Texas Governor Greg Abbott signed a bill into law on June 10 that legalizes hemp production and cultivation across the state. Texas’ move to legalize hemp is one of the many results of the 2018 Farm Bill, which authorized domestic hemp production.
The U.S. currently relies heavily on imported hemp—the plant is now widely seen as a growth opportunity for American farmers. In 2016, the Hemp Industries Association (HIA) found U.S. retail sales of hemp products to be worth nearly $700 million.
Texas farmers, hemp producers and manufacturers will now have a legal avenue to grow and sell their product—the source of hemp fiber, CBD, and more.
The new process, which will be administered by the Texas Department of Agriculture, will include state licensure for hemp producers, transportation guidelines and sampling, inspection, and testing procedures to ensure all hemp products contain no more than .3 percent THC.
The bill passed easily through the notoriously conservative Texas legislature. Governor Abbott’s office did not respond to a request for comment regarding the Governor’s support for the new law.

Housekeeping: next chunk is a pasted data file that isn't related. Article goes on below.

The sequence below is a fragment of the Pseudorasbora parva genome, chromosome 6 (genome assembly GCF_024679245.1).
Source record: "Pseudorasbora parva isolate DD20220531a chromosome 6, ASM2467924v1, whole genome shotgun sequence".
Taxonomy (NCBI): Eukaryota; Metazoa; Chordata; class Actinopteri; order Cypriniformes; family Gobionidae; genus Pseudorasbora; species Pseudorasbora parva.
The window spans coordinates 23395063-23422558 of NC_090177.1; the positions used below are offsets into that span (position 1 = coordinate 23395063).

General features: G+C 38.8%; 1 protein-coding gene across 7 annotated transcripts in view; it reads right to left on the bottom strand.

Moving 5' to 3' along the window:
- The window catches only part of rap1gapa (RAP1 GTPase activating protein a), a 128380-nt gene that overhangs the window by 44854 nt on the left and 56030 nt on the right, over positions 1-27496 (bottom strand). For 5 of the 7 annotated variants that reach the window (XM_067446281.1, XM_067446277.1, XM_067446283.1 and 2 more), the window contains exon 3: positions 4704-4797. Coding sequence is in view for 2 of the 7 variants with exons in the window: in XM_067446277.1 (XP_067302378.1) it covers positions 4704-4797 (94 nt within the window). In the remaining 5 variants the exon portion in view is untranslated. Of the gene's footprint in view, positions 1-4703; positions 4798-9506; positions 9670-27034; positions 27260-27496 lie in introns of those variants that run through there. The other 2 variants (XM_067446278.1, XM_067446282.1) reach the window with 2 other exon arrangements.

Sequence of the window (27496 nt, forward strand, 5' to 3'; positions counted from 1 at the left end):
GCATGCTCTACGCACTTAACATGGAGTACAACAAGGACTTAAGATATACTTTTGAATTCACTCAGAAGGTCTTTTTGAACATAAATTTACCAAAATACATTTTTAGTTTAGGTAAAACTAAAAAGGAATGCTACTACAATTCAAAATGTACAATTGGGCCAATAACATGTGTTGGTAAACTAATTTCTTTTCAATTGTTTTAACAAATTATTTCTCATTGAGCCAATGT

Still, Texas’ political environment remains hostile to THC. When calling for hemp legalization last year, Texas Agriculture Commissioner Sid Miller said:
“Let’s be clear: This is not the backdoor to legalizing marijuana. Hate to break it to the potheads, but marijuana is still illegal in Texas and under federal law. Ending the ban on hemp won’t change that. This is about giving farmers another opportunity to thrive.”
Under the new law, Texas law enforcement officers may “inspect and collect a reasonably sized sample” of industrial hemp material during transport to determine the THC concentration of the material.
The law further prohibits people charged with a felony relating to a controlled substance within the past decade from receiving a state license to grow hemp. The production of hemp for smoking is also disallowed.